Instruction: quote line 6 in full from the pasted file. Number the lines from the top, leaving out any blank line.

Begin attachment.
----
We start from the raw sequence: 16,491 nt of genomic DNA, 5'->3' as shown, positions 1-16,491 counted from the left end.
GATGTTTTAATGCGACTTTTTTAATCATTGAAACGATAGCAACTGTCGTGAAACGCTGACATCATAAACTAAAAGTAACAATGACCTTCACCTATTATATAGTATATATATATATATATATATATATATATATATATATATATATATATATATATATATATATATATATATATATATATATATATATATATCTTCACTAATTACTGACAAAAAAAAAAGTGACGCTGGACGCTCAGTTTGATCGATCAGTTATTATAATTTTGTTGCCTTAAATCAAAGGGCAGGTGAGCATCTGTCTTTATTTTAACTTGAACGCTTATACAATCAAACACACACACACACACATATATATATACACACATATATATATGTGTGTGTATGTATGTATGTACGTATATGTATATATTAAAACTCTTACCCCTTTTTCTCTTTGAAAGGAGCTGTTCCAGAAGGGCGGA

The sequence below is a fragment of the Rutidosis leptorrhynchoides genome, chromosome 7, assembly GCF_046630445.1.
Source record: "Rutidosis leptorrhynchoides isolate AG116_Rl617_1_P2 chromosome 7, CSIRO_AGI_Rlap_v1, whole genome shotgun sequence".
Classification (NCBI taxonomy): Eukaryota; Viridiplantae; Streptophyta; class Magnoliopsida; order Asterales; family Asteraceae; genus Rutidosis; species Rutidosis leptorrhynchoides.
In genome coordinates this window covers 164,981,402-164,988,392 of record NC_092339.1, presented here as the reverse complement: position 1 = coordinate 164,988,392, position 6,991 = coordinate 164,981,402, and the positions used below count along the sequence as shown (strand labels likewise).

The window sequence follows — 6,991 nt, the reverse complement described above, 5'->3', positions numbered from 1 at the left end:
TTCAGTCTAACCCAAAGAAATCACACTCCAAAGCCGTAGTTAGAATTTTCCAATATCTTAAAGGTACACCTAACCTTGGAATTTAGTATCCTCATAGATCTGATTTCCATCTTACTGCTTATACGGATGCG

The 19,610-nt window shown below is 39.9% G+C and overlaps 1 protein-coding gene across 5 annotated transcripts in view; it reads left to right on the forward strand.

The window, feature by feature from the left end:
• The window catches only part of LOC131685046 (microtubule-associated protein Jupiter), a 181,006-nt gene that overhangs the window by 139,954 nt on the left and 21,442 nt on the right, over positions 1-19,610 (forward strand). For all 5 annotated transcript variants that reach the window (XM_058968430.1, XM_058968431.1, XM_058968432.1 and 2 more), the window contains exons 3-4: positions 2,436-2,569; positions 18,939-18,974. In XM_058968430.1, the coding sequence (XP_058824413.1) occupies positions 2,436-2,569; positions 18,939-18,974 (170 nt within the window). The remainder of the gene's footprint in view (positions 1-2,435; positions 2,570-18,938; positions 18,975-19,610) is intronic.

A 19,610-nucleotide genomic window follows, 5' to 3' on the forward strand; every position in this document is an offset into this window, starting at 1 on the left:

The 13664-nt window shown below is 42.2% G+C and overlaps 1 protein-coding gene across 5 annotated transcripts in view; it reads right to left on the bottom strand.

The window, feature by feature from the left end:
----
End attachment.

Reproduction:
In genome coordinates this window covers 164,981,402-164,988,392 of record NC_092339.1, presented here as the reverse complement: position 1 = coordinate 164,988,392, position 6,991 = coordinate 164,981,402, and the positions used below count along the sequence as shown (strand labels likewise).